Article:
Server server = new Server();
        server.addConnector(serverConnector(defaultPort, server));
        server.addConnector(serverConnector(adminPort, server));
        server.setHandler(new HelloJettyHandler());
        server.start();
        server.join();
    }

    private static ServerConnector serverConnector(int port, Server server) {
        ServerConnector connector = new ServerConnector(server);
        connector.setPort(port);
        return connector;
    }

    private static class HelloJettyHandler extends AbstractHandler {
        public void handle(String s, Request request, HttpServletRequest httpServletRequest, HttpServletResponse httpServletResponse) throws IOException, ServletException {
            request.setHandled(true);
            httpServletResponse.getWriter().write(&amp;amp;quot;Hello embedded jetty!!!&amp;amp;quot;);
        }
    }
}

Now the server will respond in both 8080 and 9999 ports.

Repo: https://github.com/obprado/EmbeddedJetty/tree/bef9f58f217e4c8eea9bc92ca3735962443ed797

Servlets

Ok, so our server is running but… What is you want to use servlets? In the examples so far the logic for processing the requests was in a Jetty Handler. Handlers give you a lot of flexibility but most of the time you will want to use a Java Servlet or something that runs on top of it.

...
    <properties>
        <jetty.version>9.3.8.v20160314</jetty.version>
    </properties>

    <dependencies>
        <dependency>
            <groupId>org.eclipse.jetty</groupId>
            <artifactId>jetty-server</artifactId>
            <version>${jetty.version}</version>
        </dependency>

        <dependency>
            <groupId>org.eclipse.jetty</groupId>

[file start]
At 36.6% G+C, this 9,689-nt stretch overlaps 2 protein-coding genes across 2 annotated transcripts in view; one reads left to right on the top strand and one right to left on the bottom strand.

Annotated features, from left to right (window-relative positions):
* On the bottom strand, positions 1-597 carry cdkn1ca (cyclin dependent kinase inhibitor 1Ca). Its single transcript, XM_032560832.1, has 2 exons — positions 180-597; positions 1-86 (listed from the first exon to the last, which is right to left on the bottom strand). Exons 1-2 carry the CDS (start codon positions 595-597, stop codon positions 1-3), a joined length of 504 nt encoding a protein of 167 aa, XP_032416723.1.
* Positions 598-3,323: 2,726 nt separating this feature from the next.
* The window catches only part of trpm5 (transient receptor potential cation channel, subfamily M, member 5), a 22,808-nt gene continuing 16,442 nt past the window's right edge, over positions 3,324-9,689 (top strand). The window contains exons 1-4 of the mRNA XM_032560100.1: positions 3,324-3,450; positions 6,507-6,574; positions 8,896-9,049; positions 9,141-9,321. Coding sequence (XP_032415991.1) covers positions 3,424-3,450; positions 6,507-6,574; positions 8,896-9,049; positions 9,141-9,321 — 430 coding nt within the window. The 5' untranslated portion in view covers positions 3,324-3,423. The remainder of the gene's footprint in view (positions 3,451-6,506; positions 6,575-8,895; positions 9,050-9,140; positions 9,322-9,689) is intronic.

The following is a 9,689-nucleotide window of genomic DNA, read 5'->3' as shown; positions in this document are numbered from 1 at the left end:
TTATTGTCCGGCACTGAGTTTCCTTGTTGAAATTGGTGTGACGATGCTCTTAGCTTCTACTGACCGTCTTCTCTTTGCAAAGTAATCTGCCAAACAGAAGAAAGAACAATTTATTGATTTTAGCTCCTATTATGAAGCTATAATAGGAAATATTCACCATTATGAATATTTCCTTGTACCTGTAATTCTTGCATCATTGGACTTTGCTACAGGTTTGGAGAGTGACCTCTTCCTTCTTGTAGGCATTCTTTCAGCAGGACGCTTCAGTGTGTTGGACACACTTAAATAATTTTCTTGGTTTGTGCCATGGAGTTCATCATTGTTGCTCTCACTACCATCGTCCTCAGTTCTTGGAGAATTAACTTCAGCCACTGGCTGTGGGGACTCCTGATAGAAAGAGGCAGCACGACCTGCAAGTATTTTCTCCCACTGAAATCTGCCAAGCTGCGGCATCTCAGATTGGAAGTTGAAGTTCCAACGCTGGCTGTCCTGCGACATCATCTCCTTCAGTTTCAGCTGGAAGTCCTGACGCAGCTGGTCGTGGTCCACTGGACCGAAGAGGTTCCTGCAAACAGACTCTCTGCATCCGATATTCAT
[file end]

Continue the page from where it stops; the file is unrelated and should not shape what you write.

<artifactId>jetty-servlet</artifactId>
            <version>${jetty.version}</version>
        </dependency>
    </dependencies>
...

...
   public static void main(String[] args) throws Exception {
        int defaultPort = 8080;
        int adminPort = 9999;
        Server server = new Server();
        server.addConnector(serverConnector(defaultPort, server));
        server.addConnector(serverConnector(adminPort, server));
        server.setHandler(helloServletHandler());
        server.start();
        server.join();
    }

    private static ServletContextHandler helloServletHandler() {
        ServletContextHandler servletHandler = new ServletContextHandler();
        servletHandler.addServlet(new ServletHolder(new HelloWorldHttpServlet()), &amp;amp;quot;/hello&amp;amp;quot;);
        return servletHandler;
    }

    private static class HelloWorldHttpServlet extends HttpServlet {
        @Override
        protected void doGet(HttpServletRequest request, HttpServletResponse response) throws ServletException, IOException {
            response.getWriter().write("Hello from a servlet!!!!");
        }

    }
...

Now if you run your server and  open http://localhost:8080/hello or http://localhost:9999/hello you will see the text answer.

Repo: https://github.com/obprado/EmbeddedJetty/tree/0c17de59297a0e3cf6bfb4086643c2a6b64d0e97

On my next post I will write an acceptance test using Yatspec and we will see how having an embedded server can be handy to run tests that require our hole server to be up, specially if we want them to run fast.

Header image: https://pixabay.com/en/jetty-boardwalk-sunset-lake-pier-1030712/

Header image license: https://pixabay.com/en/service/terms/#usage

Advertisements

One Comment Add yours

Leave a Reply

Fill in your details below or click an icon to log in:

WordPress.com Logo

You are commenting using your WordPress.com account. Log Out / Change )

Twitter picture

You are commenting using your Twitter account. Log Out / Change )

Facebook photo

You are commenting using your Facebook account. Log Out / Change )

Google+ photo

You are commenting using your Google+ account. Log Out / Change )

Connecting to %s